Nolondo School for the physically disabled: Annsheila’s new legs
The Nolondo School for the physically disabled is one of our largest, and longest running projects. It is one of the few schools in Kenya able to effectively support disabled children, and because of this the growth of the school has been significant. The primary school, opened in 1998 now has 270 pupils, and the secondary school, opened in 2011, has 171 pupils. As well as supporting the school through capital investment, healthcare, and feeding costs, Meal a Day has also more recently supported a new borehole with solar powered pump and water storage tanks. One of the stories which really brings to life the impact this school can have is that of Annsheila and her new legs.
Annsheila is a 16 year girl who, for the first 15 years of her life, had what is probably best described as a ‘normal’ upbringing. She walked to school, played with her friends, and helped around the house. All that changed a year ago when she was involved in a car accident, the result of which was that Annsheila had a bilateral above knee amputation – she lost her legs.
In a culture which refuses to accept disabled children, it’s unlikely anyone could have given Annsheila much of a hope in life. As far as most people were concerned, she couldn’t walk to school; therefore she couldn’t get an education; therefore she couldn’t get a job. So what hope did she have?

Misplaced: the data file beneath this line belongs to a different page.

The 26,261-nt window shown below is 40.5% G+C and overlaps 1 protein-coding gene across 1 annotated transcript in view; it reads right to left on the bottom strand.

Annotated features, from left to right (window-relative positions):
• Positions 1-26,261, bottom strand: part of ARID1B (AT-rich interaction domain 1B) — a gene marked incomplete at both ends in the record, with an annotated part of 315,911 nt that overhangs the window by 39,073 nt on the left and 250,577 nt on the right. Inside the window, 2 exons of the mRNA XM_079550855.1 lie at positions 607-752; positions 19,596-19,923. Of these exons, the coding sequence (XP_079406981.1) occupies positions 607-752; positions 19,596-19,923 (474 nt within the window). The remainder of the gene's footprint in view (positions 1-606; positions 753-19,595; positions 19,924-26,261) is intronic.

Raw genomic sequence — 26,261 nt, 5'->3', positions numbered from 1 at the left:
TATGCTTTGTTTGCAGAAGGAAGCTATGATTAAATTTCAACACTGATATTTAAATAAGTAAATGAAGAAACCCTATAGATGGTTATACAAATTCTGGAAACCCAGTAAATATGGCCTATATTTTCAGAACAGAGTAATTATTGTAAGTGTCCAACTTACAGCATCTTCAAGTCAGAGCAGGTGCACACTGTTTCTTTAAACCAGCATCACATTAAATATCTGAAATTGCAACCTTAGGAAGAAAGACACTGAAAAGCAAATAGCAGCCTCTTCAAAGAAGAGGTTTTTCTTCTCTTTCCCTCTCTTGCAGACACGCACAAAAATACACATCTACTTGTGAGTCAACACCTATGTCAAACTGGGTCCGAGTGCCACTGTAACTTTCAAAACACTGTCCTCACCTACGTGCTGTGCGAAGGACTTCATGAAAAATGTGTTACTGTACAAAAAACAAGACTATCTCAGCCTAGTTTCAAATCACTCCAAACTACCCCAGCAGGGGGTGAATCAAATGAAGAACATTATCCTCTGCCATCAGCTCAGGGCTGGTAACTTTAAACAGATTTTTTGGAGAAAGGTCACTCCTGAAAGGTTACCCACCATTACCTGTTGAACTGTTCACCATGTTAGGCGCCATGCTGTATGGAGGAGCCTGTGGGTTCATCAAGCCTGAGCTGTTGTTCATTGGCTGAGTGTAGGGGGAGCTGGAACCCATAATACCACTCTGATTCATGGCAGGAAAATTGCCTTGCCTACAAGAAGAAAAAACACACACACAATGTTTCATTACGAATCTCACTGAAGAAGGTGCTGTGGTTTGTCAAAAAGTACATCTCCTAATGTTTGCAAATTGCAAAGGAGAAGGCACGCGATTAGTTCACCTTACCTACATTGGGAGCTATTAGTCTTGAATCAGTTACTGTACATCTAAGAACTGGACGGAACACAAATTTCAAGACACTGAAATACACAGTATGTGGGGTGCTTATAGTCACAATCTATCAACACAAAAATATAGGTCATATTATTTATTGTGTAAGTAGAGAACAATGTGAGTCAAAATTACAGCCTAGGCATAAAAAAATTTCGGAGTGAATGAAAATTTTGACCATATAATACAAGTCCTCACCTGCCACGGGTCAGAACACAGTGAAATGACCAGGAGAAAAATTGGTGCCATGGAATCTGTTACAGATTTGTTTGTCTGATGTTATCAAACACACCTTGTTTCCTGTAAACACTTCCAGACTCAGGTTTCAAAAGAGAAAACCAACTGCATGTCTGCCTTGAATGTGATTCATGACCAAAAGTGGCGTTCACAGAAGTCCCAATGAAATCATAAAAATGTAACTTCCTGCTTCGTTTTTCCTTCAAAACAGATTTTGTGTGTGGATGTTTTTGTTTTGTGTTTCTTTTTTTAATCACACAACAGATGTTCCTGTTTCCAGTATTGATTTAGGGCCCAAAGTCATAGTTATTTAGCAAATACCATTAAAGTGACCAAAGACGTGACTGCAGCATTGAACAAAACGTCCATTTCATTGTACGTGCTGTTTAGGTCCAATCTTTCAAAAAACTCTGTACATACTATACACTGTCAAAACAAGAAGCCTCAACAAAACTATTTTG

The answer is to be found in the uniform she’s wearing, because it’s the uniform of the ‘Nolondo School for the Physically Disabled’, a Meal-a-day project which has changed Annsheila’s life story, alongside the stories of hundreds of other children. The motto of the school completely opposes the traditional culture with the phrase ‘Disability is NOT inability’!
Over 350 children from the ages of 4 to 18 years old are fed with 3 square meals, educated to college level and given a place to call home. Special care is given to suit each child’s individual needs; there is a specific wheelchair program designed to make sure that those who need wheelchairs (over 40 in the school) are given the correct type, and that they are all maintained effectively. The children living here are supported by a fully trained medical team; an onsite physiotherapist, occupational therapist, and wheelchair handy man!
From little more than a mud hut and a handful of unwanted children less than 10 years ago, Nolondo School has transformed. Today it boasts an ECD (Early Child Development) class of 59, a Primary school of 171 and a Secondary school of 174 students.
Annsheila is one of the children who has benefitted from the wheelchair program over the last year, and has adjusted to life well. The wheelchair and school has helped her to continue her study and next year she will sit her KCSE (university entrance exam), and hope to achieve the grades required to attend university.
But before she sits her exams, she’s got another change to get used to because the Nolondo School for the physically disabled hasn’t stopped at giving Annsheila just a wheelchair – as part of the wheelchair program, Annsheila has now been given new prosthetic legs! Annsheila can walk again!
The Nolondo School for the physically disabled has given Annsheila, and hundreds of other children like her, more than just an education and mobility, It’s given them independence, hope, confidence and a future.